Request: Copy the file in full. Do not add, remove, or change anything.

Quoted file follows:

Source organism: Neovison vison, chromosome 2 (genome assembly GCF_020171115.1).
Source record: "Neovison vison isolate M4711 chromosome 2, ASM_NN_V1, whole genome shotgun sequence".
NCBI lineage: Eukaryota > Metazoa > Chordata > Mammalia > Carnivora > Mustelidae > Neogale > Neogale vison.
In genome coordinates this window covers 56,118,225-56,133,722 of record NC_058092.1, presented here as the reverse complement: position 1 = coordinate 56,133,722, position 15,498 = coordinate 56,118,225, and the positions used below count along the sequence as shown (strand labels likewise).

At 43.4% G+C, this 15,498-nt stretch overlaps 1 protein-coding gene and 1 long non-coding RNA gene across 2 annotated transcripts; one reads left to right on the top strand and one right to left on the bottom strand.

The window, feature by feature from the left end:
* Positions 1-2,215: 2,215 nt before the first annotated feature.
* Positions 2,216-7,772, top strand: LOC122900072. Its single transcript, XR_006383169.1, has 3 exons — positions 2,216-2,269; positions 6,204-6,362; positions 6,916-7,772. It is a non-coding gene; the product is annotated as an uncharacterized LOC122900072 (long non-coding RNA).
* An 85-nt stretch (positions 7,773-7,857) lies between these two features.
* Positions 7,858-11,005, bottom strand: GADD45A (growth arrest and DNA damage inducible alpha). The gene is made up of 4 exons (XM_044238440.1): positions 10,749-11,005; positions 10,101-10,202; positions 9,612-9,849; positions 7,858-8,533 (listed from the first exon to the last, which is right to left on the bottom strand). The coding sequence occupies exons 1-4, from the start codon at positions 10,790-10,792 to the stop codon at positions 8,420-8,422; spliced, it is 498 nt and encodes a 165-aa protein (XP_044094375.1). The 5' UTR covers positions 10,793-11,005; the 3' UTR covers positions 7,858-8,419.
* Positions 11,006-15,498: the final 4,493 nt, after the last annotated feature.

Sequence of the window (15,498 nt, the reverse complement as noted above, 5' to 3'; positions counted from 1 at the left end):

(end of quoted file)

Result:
Source organism: Neovison vison, chromosome 2 (genome assembly GCF_020171115.1).
Source record: "Neovison vison isolate M4711 chromosome 2, ASM_NN_V1, whole genome shotgun sequence".
NCBI lineage: Eukaryota > Metazoa > Chordata > Mammalia > Carnivora > Mustelidae > Neogale > Neogale vison.
In genome coordinates this window covers 56,118,225-56,133,722 of record NC_058092.1, presented here as the reverse complement: position 1 = coordinate 56,133,722, position 15,498 = coordinate 56,118,225, and the positions used below count along the sequence as shown (strand labels likewise).

At 43.4% G+C, this 15,498-nt stretch overlaps 1 protein-coding gene and 1 long non-coding RNA gene across 2 annotated transcripts; one reads left to right on the top strand and one right to left on the bottom strand.

The window, feature by feature from the left end:
* Positions 1-2,215: 2,215 nt before the first annotated feature.
* Positions 2,216-7,772, top strand: LOC122900072. Its single transcript, XR_006383169.1, has 3 exons — positions 2,216-2,269; positions 6,204-6,362; positions 6,916-7,772. It is a non-coding gene; the product is annotated as an uncharacterized LOC122900072 (long non-coding RNA).
* An 85-nt stretch (positions 7,773-7,857) lies between these two features.
* Positions 7,858-11,005, bottom strand: GADD45A (growth arrest and DNA damage inducible alpha). The gene is made up of 4 exons (XM_044238440.1): positions 10,749-11,005; positions 10,101-10,202; positions 9,612-9,849; positions 7,858-8,533 (listed from the first exon to the last, which is right to left on the bottom strand). The coding sequence occupies exons 1-4, from the start codon at positions 10,790-10,792 to the stop codon at positions 8,420-8,422; spliced, it is 498 nt and encodes a 165-aa protein (XP_044094375.1). The 5' UTR covers positions 10,793-11,005; the 3' UTR covers positions 7,858-8,419.
* Positions 11,006-15,498: the final 4,493 nt, after the last annotated feature.

Sequence of the window (15,498 nt, the reverse complement as noted above, 5' to 3'; positions counted from 1 at the left end):